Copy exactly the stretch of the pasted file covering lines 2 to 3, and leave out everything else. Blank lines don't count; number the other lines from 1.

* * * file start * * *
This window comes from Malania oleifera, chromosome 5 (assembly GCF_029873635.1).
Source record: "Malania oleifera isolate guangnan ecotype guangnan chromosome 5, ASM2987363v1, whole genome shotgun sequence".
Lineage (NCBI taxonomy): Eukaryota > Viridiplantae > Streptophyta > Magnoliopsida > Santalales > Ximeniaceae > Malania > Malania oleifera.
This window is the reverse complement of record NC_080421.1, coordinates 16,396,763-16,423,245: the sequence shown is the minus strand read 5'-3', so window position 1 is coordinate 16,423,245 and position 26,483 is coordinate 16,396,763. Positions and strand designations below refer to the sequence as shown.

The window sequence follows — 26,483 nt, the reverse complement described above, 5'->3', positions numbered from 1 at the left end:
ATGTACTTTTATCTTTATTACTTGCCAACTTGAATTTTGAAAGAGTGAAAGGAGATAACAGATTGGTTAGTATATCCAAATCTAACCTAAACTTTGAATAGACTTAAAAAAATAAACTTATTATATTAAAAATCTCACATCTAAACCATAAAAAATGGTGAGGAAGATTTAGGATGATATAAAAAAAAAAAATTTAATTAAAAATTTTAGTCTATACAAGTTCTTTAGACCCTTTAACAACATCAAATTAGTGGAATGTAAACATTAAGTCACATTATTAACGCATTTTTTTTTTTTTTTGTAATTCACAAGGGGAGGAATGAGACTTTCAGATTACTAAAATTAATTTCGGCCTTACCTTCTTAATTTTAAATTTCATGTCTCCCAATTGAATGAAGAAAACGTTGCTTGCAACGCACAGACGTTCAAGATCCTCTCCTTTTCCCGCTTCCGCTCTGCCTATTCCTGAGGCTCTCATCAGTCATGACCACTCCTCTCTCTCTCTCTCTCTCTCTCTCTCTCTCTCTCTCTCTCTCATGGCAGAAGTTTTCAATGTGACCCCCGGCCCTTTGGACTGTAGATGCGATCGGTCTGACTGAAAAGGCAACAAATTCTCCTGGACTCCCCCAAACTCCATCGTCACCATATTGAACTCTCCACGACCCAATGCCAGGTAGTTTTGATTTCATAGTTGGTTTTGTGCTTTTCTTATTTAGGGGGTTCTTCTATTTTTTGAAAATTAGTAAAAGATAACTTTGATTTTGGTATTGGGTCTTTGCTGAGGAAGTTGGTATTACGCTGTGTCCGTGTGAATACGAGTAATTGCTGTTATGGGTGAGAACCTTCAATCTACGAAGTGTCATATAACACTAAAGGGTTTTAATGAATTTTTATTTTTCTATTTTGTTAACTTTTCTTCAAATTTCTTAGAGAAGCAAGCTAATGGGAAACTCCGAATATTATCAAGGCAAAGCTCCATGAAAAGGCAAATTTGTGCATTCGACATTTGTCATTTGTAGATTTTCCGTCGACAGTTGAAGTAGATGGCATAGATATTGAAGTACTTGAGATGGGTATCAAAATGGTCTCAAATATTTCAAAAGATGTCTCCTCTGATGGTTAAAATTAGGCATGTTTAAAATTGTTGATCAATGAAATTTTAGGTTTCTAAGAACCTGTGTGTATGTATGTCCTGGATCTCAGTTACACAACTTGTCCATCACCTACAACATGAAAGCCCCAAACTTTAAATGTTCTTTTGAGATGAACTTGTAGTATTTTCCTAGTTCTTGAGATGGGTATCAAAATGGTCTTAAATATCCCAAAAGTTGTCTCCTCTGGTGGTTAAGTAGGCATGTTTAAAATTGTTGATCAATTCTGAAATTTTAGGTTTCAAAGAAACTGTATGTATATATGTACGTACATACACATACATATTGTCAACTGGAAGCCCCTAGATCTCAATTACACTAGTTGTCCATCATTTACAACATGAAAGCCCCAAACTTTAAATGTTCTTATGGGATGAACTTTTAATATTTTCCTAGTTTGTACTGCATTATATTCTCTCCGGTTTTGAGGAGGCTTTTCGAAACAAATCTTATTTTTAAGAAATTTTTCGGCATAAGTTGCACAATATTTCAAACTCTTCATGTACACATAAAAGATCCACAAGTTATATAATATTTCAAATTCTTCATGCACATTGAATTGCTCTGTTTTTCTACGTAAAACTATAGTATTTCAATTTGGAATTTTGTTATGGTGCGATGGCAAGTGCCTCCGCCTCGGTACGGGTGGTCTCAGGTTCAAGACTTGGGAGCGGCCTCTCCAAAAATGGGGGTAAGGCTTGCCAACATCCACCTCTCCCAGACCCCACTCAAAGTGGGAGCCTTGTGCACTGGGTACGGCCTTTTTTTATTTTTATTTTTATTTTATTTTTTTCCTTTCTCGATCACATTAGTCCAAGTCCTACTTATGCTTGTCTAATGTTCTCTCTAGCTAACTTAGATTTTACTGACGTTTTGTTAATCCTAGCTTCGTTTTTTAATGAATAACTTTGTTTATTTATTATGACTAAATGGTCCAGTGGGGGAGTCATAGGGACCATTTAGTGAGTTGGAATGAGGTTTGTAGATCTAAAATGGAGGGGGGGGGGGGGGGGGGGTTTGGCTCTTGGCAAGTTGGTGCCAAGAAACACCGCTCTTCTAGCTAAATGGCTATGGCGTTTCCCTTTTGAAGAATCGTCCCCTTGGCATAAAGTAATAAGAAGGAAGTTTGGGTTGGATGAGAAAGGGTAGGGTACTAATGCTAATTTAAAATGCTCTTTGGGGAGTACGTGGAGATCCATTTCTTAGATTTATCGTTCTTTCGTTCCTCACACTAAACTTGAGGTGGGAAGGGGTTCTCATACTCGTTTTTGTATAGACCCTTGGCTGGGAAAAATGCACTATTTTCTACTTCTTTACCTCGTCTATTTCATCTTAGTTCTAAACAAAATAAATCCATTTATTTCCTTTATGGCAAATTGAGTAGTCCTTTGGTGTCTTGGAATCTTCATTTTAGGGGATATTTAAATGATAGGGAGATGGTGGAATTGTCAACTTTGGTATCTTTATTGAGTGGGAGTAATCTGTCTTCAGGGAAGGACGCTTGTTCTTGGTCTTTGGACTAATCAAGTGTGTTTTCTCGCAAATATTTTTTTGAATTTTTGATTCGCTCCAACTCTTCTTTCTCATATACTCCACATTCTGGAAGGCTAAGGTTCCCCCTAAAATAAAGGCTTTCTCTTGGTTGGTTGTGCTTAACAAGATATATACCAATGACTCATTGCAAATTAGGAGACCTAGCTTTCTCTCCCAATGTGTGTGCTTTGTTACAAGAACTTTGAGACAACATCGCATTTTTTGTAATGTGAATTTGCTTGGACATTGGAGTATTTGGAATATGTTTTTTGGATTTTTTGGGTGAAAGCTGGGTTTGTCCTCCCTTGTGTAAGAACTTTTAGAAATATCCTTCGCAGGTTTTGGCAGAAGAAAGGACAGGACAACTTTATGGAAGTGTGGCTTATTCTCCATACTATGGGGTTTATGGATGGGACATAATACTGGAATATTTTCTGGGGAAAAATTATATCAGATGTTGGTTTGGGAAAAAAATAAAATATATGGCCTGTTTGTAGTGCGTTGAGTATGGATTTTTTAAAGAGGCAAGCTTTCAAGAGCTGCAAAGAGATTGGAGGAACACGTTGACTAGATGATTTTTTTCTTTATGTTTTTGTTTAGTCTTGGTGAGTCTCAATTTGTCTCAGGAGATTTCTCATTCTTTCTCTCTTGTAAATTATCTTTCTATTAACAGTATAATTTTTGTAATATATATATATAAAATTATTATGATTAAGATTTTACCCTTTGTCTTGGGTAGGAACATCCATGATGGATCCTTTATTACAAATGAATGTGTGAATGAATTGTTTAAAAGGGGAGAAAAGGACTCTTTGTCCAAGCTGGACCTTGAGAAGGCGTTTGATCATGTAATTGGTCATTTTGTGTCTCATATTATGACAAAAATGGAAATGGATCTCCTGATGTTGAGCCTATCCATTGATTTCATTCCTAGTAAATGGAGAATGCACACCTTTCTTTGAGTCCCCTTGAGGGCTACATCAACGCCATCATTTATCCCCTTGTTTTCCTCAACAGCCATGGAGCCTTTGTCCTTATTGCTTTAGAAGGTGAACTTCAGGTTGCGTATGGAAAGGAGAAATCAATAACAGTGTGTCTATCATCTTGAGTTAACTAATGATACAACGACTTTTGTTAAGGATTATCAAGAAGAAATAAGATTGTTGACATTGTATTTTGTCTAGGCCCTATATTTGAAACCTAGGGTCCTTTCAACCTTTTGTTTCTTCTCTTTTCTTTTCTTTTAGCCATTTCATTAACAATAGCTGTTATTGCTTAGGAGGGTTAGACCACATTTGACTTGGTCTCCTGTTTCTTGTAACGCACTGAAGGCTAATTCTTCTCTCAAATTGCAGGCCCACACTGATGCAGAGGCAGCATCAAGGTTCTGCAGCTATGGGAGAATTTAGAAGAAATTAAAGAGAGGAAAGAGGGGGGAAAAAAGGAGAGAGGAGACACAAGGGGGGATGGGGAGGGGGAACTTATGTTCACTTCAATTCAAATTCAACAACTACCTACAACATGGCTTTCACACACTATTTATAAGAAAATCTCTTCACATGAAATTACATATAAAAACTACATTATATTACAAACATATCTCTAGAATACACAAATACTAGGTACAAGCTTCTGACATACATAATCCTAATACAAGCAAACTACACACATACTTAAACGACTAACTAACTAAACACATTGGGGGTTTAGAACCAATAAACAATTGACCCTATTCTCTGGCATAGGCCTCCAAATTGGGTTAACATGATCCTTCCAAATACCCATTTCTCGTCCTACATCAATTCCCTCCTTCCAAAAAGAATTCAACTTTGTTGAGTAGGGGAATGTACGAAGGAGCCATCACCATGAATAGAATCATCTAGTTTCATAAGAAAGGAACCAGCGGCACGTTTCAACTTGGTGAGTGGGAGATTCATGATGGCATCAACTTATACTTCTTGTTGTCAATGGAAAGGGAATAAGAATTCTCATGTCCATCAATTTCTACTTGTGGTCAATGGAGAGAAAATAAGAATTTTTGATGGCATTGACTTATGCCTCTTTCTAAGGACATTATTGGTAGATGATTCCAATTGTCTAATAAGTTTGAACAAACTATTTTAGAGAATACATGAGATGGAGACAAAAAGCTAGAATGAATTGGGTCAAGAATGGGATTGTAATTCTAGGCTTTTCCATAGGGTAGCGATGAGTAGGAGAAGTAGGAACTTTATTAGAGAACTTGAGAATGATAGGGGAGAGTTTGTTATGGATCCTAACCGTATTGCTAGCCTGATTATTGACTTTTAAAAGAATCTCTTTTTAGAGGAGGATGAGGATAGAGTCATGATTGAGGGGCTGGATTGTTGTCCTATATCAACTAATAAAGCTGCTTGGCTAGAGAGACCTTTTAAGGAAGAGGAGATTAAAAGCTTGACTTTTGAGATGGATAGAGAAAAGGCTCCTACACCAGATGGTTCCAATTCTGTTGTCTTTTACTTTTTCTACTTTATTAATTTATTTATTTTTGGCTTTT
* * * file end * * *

Source record: "Malania oleifera isolate guangnan ecotype guangnan chromosome 5, ASM2987363v1, whole genome shotgun sequence".
Lineage (NCBI taxonomy): Eukaryota > Viridiplantae > Streptophyta > Magnoliopsida > Santalales > Ximeniaceae > Malania > Malania oleifera.